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roboson 09-25-2012 12:06 PM

Building a hanging folding door partition
Hi. I need to build a folding door partition to cover an 18' space. The doors have to be 18" from the ceiling and a floor track cannot be used. I'm thinking I would have to buy solid slab doors, hinge them side to side, install wheels with extensions (to create 18" space between ceiling and door top) at the tops of doors, track along the ceiling. Ceiling is a tiled drop ceiling so no obvious support.

Anyone ever do such a project? Ideas as far as supplies needed? Thanks.

notmrjohn 09-25-2012 03:15 PM

I've never done one that long, or with space at top. Whats the reason for that? in fact a little more whys and wheres would be helpful. Why can't you just buy accordion wall? Some have no track top or bottom
Two 9 footers might be easier to extend and fold from each wall. Top extenders on top of each door need to be stiff. There are folding closet doors sold with proper hinges, hangers, rollers etc don't know if you can get track 18' long, could piece shorter together. I assume this wall will either be completly extended or retracted? You could get sliding barn door hardware that long. There is usually no bottom track involved. Support track from frame built above drop ceiling, attached to what ever ceiling frame is up there.


mae-ling 09-25-2012 04:12 PM

That what I thought of. Barn door track and hardware. Then some metal extension tubes/pipe own to the door. Must be something nicer looking

Gonna have to support it above the drop ceiling.

notmrjohn 09-28-2012 09:58 AM

I wonder if that 18" at top is actually distance from suspended ceiling to real ceiling? Makes sense. And then you don't have bizzaro open frame arrangement over wall.
....robo?.....oh, roooooboooo

PoleCat 10-01-2012 08:12 AM

I presume you meant hollow slabs to keep weight down. Still, folding doors that are 9' out from each side will be a challenge. Your bottem pivot would need to be able to withstand a lot of side pressure when the doors were not deployed. Standard bi-fold hardware wouldn't take it.

notmrjohn 10-01-2012 12:13 PM

" bottem pivot would need to be able to withstand a lot of side pressure when the doors were not deployed." Most of stress is going to be at top, folded or open. Bi-fold hinges are designed for that stress, and are available for regular interior doors, probably not at big box store though. For easier installation I'd look for non mortise hinges. Installed in standard way, no more stress on unsupported pivot of several joined bifolds than one door.

For heavier door, there needs to be a hanger at every other top pivot with angle support to corresponding pivot. I'd certainly use aluminum for any metal braces. And i would not rely on any style hinges for any support. Even though there is no bottom track, rollers, especially under non hung pivots, should be used. I've never purchased doors for any that I have built. They were usually a bit more decorative and were basically 3/4 to 1 1/2" thick, two sided raised panel cabinet doors. Sometimes had to route groove or sandwich in aluminum channel to resist warping and twist.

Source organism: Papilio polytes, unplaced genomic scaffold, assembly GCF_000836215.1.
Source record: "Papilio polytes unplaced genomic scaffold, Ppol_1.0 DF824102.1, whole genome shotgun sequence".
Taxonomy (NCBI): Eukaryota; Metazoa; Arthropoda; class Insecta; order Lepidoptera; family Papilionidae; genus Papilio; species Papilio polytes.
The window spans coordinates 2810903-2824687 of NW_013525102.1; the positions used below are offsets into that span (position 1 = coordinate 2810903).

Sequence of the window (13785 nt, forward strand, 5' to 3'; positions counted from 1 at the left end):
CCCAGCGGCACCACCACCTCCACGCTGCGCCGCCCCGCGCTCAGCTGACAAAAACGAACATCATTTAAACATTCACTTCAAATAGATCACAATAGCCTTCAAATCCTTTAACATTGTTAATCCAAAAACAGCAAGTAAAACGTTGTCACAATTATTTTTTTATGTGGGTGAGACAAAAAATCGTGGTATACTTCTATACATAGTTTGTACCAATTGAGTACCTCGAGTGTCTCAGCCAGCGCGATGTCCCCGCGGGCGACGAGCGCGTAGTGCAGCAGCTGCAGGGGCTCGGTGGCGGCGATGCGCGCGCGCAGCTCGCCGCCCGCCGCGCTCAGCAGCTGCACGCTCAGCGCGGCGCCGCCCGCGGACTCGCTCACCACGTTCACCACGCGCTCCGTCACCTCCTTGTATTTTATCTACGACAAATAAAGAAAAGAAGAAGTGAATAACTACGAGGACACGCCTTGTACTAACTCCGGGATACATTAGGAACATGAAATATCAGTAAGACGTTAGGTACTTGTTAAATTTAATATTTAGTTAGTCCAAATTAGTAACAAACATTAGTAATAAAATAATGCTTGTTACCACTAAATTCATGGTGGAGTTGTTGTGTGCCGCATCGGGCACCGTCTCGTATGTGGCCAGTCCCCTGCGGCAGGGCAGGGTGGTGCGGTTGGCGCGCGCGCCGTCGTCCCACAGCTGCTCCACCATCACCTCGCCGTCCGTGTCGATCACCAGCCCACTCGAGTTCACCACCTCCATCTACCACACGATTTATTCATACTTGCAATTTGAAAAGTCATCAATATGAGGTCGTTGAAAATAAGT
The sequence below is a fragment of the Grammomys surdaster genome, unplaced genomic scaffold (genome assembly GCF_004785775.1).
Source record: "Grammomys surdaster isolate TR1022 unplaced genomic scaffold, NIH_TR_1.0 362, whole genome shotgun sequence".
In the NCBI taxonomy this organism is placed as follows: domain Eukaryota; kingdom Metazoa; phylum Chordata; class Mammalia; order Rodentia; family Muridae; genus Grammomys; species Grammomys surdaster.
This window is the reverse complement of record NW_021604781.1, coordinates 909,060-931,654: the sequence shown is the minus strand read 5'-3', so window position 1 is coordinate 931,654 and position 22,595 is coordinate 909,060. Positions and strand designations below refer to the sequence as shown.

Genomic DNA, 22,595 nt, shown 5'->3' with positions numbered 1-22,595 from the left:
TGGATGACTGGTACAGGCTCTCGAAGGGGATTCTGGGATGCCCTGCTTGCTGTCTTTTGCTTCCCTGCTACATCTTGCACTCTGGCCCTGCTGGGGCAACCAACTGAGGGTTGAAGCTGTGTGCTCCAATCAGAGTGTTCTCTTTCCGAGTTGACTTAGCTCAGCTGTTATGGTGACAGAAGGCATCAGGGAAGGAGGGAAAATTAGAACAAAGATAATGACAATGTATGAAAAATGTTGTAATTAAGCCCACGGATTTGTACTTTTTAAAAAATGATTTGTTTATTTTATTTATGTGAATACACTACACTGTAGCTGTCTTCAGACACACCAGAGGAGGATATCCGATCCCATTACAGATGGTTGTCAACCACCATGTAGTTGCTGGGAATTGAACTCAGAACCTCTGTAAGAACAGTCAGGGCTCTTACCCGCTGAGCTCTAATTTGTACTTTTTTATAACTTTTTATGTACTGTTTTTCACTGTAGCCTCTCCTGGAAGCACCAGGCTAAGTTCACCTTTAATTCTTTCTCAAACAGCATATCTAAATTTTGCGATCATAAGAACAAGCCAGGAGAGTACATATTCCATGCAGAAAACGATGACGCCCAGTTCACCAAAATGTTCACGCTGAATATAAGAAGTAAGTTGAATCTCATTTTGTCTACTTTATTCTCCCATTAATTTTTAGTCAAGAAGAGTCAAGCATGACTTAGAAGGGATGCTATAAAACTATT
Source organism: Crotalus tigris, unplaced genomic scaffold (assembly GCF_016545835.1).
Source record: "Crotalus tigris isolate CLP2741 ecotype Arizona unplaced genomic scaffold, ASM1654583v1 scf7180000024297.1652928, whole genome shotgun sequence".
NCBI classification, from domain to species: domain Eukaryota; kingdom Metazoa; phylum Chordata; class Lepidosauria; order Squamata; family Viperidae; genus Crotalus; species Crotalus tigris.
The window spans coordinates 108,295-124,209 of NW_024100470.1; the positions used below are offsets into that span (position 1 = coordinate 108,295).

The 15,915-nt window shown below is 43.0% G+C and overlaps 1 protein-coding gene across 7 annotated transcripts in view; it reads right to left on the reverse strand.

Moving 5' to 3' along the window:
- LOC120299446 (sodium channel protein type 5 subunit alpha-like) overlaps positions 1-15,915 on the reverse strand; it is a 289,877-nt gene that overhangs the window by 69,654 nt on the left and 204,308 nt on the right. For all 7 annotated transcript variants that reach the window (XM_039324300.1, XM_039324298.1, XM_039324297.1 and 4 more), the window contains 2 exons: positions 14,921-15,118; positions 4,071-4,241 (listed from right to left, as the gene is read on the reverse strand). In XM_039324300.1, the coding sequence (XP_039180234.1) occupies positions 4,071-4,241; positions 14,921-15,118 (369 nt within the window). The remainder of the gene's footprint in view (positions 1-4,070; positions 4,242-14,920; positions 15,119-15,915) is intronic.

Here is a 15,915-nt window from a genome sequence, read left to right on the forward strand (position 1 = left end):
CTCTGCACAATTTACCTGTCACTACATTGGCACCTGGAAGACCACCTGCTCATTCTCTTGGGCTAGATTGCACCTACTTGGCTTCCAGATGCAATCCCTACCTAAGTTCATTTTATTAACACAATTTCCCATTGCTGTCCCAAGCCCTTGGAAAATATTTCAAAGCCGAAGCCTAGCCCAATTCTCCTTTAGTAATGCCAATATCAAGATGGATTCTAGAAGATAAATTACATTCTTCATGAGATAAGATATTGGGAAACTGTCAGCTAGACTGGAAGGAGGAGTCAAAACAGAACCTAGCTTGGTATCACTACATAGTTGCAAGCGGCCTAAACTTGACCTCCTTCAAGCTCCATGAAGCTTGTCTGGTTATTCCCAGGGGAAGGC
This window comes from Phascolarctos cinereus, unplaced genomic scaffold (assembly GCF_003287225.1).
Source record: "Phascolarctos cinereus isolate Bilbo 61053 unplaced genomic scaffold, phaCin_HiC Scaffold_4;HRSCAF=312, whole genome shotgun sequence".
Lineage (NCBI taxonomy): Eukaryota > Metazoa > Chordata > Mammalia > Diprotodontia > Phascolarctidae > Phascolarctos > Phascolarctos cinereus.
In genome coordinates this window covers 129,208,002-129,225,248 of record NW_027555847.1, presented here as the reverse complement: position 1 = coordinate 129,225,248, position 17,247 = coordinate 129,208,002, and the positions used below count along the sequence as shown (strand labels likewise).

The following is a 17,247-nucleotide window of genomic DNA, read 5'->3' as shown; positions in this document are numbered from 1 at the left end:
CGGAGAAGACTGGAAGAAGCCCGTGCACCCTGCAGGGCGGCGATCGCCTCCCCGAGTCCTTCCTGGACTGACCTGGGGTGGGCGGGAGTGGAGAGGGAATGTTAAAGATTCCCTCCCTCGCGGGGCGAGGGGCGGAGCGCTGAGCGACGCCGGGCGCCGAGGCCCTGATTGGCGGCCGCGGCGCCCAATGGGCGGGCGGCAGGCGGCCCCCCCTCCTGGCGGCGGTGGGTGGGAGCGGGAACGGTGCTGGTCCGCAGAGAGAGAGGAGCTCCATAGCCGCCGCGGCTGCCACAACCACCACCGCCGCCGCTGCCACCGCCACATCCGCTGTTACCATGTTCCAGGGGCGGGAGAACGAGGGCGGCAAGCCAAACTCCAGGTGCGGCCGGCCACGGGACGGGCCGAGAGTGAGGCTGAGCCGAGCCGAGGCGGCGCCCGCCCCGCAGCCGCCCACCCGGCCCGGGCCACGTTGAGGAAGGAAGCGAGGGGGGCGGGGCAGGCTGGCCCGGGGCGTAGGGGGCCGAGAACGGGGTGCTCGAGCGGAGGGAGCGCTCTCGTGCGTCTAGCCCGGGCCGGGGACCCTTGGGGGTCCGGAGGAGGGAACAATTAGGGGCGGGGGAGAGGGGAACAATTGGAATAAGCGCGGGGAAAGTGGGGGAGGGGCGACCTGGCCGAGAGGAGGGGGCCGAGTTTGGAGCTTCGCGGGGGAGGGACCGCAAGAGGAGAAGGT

Robo, regardless of what panels you use, hanging and support hardware is where most of your attention should be. I don't know height of your ceiling, but assuming 96", you can cut inch off top and bottom of standard 80" door or bi-fold. I wouldn't go any thinner than 1 3/8, without bottom support you will get warpage and twisting. Standard 36" bi-fold will run you about $35-40, will come with most hardware you need, fold into two "packages" a bit over 18"X 8 1/4". Standard 36' hollow core will run $20, will have no track and roller, or other hardware ( regular 3" hinge will work, with extra support, but I'd go longer) will make package 36"X 4 1/4. Weight of each 3' is about 30 lbs., 180 lbs + hardware, so be sure track is strong enough.

I think one 18' wall will be a bit unwieldy, especially to close, it will make folded pack same width but twice as thick. Either way, you'll need some sort of hook and eye, or cam latches that will pull wall straight and firm when closed.

I kinda think robo has given up on idea, and we are now engineering and desiging this on our own. Anybody got any color preference? I'm leaning toward distressed, aged, raised panel, rift cut oak and antiqued, vertigred brass hardware.

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